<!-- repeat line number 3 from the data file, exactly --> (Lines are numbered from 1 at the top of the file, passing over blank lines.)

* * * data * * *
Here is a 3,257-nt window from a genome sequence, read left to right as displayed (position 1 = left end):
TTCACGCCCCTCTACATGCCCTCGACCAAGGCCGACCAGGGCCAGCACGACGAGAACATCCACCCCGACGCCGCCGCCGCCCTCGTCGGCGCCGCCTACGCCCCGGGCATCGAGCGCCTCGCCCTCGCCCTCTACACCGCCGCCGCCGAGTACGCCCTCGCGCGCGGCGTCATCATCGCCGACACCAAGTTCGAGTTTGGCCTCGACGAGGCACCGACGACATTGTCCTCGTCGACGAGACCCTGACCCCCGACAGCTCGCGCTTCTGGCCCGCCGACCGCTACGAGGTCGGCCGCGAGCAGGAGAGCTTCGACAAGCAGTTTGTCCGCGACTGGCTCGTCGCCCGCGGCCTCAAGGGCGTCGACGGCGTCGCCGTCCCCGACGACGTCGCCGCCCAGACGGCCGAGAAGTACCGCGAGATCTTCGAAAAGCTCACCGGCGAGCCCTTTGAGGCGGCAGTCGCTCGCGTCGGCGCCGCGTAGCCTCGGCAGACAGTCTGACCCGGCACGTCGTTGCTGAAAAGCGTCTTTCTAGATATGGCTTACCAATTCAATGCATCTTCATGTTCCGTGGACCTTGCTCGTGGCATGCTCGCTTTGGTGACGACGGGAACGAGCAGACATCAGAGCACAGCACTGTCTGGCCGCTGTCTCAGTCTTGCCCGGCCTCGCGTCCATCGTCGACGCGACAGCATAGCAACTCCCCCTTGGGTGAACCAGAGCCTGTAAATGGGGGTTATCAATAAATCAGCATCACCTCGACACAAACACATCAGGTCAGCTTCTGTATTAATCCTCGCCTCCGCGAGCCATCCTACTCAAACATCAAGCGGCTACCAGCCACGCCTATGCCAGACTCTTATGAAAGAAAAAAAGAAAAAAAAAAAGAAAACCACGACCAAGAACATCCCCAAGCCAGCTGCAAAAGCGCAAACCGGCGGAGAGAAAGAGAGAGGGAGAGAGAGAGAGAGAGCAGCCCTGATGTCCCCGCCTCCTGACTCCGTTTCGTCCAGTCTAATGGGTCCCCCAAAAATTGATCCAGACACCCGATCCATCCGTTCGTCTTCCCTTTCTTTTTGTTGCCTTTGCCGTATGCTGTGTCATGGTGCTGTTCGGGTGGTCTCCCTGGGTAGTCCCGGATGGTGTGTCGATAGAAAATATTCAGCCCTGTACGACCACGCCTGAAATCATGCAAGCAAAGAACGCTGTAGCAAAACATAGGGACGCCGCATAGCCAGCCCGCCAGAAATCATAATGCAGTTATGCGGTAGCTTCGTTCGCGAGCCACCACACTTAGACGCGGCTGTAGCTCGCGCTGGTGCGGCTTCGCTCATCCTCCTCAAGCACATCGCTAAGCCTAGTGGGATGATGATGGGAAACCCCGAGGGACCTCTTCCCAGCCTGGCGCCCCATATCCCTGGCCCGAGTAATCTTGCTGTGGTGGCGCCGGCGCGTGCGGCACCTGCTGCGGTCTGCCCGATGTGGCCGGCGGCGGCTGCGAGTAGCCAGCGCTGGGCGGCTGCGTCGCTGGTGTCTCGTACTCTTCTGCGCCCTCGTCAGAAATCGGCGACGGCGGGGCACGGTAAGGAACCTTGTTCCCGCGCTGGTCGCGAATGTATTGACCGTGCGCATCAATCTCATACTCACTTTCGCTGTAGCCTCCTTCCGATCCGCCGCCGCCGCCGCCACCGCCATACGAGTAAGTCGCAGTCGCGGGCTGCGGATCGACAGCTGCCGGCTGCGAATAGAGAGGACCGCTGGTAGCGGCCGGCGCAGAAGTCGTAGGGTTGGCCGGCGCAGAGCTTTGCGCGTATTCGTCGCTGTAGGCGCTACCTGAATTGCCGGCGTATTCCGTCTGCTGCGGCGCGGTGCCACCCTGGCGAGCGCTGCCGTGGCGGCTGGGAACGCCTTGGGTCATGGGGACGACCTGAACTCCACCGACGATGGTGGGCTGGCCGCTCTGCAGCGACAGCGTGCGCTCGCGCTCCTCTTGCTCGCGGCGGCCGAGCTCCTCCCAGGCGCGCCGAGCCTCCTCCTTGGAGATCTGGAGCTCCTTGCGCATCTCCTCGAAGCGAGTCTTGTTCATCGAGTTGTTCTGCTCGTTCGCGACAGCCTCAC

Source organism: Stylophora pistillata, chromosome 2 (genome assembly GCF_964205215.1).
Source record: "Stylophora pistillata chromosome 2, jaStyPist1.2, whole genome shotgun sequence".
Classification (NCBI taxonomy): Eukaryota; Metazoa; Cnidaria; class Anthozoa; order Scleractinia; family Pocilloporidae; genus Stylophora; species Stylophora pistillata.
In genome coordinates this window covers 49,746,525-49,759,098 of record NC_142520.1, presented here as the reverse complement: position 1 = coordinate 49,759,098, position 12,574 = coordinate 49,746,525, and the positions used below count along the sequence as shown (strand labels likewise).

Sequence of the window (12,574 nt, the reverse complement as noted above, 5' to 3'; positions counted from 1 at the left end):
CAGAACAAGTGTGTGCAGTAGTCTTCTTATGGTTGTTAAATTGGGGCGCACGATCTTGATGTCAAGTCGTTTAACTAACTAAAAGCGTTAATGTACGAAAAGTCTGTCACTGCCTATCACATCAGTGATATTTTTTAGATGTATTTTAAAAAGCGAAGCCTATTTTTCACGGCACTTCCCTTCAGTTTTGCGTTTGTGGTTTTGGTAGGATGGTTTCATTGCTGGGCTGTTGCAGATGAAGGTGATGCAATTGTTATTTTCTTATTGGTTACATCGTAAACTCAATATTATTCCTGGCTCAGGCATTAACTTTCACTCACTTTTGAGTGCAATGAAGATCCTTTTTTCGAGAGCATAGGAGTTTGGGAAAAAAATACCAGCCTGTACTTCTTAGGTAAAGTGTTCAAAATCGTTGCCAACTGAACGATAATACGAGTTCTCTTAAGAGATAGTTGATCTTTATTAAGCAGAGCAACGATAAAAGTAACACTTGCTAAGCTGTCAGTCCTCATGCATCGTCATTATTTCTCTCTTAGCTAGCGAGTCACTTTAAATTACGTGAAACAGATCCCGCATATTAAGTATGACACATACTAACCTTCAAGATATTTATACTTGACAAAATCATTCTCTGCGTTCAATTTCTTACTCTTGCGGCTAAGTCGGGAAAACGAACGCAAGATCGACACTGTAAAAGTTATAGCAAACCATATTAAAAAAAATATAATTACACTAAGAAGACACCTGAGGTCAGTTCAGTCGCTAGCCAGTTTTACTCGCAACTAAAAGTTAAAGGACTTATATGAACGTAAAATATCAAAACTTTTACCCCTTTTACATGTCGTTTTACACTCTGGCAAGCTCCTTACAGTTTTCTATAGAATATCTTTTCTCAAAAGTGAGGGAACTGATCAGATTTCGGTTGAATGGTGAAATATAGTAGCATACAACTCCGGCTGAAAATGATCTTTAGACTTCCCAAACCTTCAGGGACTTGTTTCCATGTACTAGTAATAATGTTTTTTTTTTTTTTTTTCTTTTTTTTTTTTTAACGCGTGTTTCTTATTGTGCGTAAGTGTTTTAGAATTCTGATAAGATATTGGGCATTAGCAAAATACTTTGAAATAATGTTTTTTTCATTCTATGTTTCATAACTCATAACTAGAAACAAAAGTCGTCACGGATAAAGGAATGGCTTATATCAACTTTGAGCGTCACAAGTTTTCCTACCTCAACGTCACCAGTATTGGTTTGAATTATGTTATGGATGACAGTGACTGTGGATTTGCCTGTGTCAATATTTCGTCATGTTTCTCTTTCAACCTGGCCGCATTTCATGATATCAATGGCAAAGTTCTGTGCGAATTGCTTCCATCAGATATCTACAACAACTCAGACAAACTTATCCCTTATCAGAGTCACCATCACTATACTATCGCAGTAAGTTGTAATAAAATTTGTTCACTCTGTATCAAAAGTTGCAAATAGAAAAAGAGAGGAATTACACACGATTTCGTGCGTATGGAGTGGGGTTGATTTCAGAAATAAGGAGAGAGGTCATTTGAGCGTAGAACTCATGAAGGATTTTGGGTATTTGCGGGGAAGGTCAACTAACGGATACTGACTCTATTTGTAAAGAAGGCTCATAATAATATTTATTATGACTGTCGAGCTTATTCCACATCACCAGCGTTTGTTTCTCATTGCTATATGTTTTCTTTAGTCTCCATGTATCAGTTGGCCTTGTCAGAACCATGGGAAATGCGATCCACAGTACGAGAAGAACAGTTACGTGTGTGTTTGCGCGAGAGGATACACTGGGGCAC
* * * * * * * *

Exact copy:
Source organism: Stylophora pistillata, chromosome 2 (genome assembly GCF_964205215.1).